What magical powers do the Austrians use to repel lawyers?
Hmmmm...good point. Have to go look in the safe and see what some of the other brands have for stampings/markings along these lines.

Meant to call Ruger Friday and ask what they do when they see a gun come back in with the bilboard removed but the day got away. Will try to remember to call them Monday and share the outcome.
 

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Question: Why does Ruger need these lawyer-repelling billboards when Glock has none if this? - - - snip - - -
For openers, Austria is not anywhere near as litigious a society as is the USA. (Yet.) Of course, no other country in the world is as litigious a society as the USA. :)

Ruger's decision had several mitigating factors. The first, was to survive as a company and continue in business. Ruger faced numerous product liability lawsuits stemming from the classic design of their single action revolvers.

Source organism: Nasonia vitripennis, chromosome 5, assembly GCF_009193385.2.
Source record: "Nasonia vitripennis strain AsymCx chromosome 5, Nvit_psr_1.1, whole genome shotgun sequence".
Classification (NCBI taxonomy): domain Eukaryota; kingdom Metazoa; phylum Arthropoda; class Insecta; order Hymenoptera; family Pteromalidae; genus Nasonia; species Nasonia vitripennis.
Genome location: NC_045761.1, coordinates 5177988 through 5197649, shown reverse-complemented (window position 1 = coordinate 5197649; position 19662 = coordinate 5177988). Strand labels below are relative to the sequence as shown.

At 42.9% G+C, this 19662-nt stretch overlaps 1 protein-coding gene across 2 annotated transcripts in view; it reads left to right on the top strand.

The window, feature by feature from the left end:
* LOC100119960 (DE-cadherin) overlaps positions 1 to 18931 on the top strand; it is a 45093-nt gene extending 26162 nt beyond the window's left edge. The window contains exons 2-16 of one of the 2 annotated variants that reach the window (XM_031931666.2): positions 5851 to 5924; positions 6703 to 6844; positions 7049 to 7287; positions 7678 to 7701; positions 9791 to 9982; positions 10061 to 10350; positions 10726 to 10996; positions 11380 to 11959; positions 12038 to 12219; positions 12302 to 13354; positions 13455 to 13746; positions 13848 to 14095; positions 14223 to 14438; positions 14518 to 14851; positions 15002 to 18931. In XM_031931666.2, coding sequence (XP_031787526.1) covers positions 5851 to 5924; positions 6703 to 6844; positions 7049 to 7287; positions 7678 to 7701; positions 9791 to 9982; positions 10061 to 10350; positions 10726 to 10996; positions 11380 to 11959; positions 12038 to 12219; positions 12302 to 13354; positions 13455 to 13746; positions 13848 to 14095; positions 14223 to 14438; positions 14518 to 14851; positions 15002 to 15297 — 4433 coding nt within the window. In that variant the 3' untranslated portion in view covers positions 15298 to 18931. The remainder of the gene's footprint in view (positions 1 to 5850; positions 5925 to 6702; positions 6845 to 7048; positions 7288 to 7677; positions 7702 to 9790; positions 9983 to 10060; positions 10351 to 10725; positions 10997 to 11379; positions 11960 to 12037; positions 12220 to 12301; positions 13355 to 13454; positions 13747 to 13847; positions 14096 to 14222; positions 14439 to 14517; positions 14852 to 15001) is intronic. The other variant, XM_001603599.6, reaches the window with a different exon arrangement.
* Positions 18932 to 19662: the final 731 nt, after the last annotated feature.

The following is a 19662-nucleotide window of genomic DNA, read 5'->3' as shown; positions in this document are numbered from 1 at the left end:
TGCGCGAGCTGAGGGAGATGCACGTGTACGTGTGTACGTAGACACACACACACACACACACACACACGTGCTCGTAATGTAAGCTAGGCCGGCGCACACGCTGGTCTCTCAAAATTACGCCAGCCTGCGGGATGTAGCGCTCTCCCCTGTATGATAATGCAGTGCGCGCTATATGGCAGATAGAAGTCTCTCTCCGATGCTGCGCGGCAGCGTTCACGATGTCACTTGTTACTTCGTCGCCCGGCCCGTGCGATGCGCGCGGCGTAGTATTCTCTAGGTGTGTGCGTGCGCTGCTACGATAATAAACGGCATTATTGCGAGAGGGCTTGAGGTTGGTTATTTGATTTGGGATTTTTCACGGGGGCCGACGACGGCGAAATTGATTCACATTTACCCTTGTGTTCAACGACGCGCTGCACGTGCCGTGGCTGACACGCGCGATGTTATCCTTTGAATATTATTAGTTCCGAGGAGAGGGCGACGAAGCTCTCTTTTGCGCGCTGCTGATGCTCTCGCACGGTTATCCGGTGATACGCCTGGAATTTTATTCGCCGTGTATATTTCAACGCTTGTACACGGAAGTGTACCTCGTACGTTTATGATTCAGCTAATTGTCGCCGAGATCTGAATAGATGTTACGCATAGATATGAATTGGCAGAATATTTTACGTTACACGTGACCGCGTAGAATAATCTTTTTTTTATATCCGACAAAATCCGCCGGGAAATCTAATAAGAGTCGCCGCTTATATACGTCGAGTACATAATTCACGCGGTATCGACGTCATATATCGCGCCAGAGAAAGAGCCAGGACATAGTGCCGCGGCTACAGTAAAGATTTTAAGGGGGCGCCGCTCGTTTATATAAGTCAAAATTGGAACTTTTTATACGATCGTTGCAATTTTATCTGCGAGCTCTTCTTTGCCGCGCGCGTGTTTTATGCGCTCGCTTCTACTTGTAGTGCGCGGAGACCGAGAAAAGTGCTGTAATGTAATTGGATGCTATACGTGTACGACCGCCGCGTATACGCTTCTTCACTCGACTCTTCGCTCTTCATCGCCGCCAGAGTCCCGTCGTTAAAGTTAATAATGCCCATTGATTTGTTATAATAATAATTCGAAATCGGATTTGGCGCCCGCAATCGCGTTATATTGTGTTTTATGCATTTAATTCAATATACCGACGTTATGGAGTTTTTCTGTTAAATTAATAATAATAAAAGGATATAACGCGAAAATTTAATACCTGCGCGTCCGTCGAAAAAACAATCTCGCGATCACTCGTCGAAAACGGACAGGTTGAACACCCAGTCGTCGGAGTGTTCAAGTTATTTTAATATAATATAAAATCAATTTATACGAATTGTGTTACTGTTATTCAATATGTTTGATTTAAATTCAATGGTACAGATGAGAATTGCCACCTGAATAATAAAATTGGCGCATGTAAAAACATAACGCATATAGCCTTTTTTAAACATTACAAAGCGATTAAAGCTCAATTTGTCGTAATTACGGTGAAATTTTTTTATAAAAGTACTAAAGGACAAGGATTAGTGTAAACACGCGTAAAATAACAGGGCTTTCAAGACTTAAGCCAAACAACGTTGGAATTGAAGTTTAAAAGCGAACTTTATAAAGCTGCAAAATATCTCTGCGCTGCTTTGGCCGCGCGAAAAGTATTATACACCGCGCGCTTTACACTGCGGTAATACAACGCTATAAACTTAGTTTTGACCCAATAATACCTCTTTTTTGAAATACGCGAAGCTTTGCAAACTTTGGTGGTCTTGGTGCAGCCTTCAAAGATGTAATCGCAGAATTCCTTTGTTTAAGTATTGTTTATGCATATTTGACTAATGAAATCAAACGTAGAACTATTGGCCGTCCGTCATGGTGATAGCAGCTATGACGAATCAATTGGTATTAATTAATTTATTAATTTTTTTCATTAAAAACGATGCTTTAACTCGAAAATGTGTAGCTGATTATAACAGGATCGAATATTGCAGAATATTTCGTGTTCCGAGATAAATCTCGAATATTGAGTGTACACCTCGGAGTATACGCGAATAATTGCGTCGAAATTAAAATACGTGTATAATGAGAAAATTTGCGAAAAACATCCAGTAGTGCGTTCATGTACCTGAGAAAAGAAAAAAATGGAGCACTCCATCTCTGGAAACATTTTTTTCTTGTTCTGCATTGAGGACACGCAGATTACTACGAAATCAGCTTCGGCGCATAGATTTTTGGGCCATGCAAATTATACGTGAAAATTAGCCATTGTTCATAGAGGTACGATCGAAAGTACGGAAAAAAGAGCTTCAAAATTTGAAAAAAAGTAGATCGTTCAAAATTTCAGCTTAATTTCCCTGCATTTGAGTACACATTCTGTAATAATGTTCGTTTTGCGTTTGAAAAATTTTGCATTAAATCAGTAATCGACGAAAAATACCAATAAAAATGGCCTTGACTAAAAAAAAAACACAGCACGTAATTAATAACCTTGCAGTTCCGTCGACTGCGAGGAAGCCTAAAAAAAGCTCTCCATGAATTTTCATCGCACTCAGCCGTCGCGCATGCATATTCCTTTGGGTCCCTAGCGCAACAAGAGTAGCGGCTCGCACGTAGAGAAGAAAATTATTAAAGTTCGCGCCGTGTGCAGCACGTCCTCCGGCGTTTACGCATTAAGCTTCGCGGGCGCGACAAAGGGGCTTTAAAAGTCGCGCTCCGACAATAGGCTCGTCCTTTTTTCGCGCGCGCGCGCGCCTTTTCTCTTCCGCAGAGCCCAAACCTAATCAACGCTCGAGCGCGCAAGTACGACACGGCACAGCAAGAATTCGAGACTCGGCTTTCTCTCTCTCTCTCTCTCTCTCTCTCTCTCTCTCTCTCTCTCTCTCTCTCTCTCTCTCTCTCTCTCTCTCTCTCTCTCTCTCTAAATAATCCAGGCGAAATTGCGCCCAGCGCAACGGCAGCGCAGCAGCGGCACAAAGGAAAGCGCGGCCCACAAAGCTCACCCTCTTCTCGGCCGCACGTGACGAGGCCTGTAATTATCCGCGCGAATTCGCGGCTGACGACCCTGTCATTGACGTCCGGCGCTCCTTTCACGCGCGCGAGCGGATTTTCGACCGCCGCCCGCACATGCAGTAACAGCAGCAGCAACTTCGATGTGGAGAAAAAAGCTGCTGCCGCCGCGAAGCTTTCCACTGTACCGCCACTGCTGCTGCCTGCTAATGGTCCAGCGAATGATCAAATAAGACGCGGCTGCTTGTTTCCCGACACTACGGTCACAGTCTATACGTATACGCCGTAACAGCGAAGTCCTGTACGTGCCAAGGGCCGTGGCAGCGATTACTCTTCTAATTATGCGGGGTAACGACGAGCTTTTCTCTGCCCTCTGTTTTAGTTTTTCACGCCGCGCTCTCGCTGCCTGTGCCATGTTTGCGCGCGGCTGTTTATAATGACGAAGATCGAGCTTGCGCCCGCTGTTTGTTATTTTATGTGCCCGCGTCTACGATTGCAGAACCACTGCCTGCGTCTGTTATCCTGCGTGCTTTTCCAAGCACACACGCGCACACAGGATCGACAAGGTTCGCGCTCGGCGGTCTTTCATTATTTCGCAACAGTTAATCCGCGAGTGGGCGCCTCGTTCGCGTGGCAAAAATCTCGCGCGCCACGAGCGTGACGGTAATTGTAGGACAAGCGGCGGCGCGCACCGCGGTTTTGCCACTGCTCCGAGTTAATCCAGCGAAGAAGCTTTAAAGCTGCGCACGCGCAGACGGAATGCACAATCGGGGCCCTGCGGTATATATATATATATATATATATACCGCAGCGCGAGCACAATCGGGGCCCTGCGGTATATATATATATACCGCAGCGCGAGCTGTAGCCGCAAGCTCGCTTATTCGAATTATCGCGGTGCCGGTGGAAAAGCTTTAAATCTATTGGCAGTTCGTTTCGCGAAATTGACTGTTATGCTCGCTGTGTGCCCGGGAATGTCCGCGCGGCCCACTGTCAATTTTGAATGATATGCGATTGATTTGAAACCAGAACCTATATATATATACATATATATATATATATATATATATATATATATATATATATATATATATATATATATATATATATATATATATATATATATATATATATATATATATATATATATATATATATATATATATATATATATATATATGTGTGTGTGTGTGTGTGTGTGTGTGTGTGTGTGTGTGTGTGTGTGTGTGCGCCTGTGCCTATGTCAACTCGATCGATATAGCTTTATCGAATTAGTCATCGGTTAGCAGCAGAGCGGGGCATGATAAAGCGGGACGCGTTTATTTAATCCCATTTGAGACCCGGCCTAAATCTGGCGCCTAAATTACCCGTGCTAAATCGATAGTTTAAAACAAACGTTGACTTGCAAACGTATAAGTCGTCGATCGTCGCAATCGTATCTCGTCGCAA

Since the very beginning of the "six shooter" era, it was incumbent on the carrier to have the hammer down on an empty cylinder or, risk an AD if the gun was dropped.

One of the concessions Ruger made in a settlement of one of these lawsuits was to agree to redesign their single action revolvers. Thus, the beginning of the transfer bar. They also agreed, as part of the settlement to recall every single action revolver they ever produced, and retrofit the recall bar, free of charge in perpetuity. Thus, it's still in effect and Ruger continues to include a notice, included in the box of every single action revolver they sell.

It's believed the barrel warning roll marks on all their products, in the mid 1970's, also came about as part of a settlement of a lawsuit. Though some claim, it was a preemptive defensive decision to head off future lawsuits. I'm not sure which is correct.